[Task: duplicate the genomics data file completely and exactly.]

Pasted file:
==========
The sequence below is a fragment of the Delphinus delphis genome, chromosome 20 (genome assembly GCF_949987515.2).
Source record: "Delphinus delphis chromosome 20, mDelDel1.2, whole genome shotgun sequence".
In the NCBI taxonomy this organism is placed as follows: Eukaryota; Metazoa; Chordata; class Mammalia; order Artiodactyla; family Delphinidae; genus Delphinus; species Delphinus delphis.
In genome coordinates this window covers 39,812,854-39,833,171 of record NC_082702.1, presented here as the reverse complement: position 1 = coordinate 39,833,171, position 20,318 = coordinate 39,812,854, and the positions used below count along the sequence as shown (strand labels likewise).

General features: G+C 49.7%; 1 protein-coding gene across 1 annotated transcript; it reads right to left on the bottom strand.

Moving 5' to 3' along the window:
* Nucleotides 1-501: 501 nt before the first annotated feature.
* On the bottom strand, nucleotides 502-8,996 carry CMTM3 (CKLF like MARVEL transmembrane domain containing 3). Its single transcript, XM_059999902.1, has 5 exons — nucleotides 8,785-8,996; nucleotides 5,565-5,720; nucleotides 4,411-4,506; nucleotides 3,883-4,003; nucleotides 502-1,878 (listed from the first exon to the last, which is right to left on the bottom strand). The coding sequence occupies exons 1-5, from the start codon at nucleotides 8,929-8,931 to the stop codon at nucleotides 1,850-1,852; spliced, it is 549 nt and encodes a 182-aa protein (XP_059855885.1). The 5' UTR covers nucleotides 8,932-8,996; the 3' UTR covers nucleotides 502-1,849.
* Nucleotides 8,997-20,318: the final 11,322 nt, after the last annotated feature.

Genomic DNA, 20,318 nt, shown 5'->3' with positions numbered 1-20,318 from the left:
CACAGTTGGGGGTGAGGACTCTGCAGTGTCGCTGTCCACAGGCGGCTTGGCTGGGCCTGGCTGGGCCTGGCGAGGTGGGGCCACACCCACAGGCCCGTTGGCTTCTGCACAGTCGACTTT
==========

The sequence below is a fragment of the Delphinus delphis genome, chromosome 20 (genome assembly GCF_949987515.2).
Source record: "Delphinus delphis chromosome 20, mDelDel1.2, whole genome shotgun sequence".
In the NCBI taxonomy this organism is placed as follows: Eukaryota; Metazoa; Chordata; class Mammalia; order Artiodactyla; family Delphinidae; genus Delphinus; species Delphinus delphis.
In genome coordinates this window covers 39,812,854-39,833,171 of record NC_082702.1, presented here as the reverse complement: position 1 = coordinate 39,833,171, position 20,318 = coordinate 39,812,854, and the positions used below count along the sequence as shown (strand labels likewise).

General features: G+C 49.7%; 1 protein-coding gene across 1 annotated transcript; it reads right to left on the bottom strand.

Moving 5' to 3' along the window:
* Nucleotides 1-501: 501 nt before the first annotated feature.
* On the bottom strand, nucleotides 502-8,996 carry CMTM3 (CKLF like MARVEL transmembrane domain containing 3). Its single transcript, XM_059999902.1, has 5 exons — nucleotides 8,785-8,996; nucleotides 5,565-5,720; nucleotides 4,411-4,506; nucleotides 3,883-4,003; nucleotides 502-1,878 (listed from the first exon to the last, which is right to left on the bottom strand). The coding sequence occupies exons 1-5, from the start codon at nucleotides 8,929-8,931 to the stop codon at nucleotides 1,850-1,852; spliced, it is 549 nt and encodes a 182-aa protein (XP_059855885.1). The 5' UTR covers nucleotides 8,932-8,996; the 3' UTR covers nucleotides 502-1,849.
* Nucleotides 8,997-20,318: the final 11,322 nt, after the last annotated feature.

Genomic DNA, 20,318 nt, shown 5'->3' with positions numbered 1-20,318 from the left:
CACAGTTGGGGGTGAGGACTCTGCAGTGTCGCTGTCCACAGGCGGCTTGGCTGGGCCTGGCTGGGCCTGGCGAGGTGGGGCCACACCCACAGGCCCGTTGGCTTCTGCACAGTCGACTTT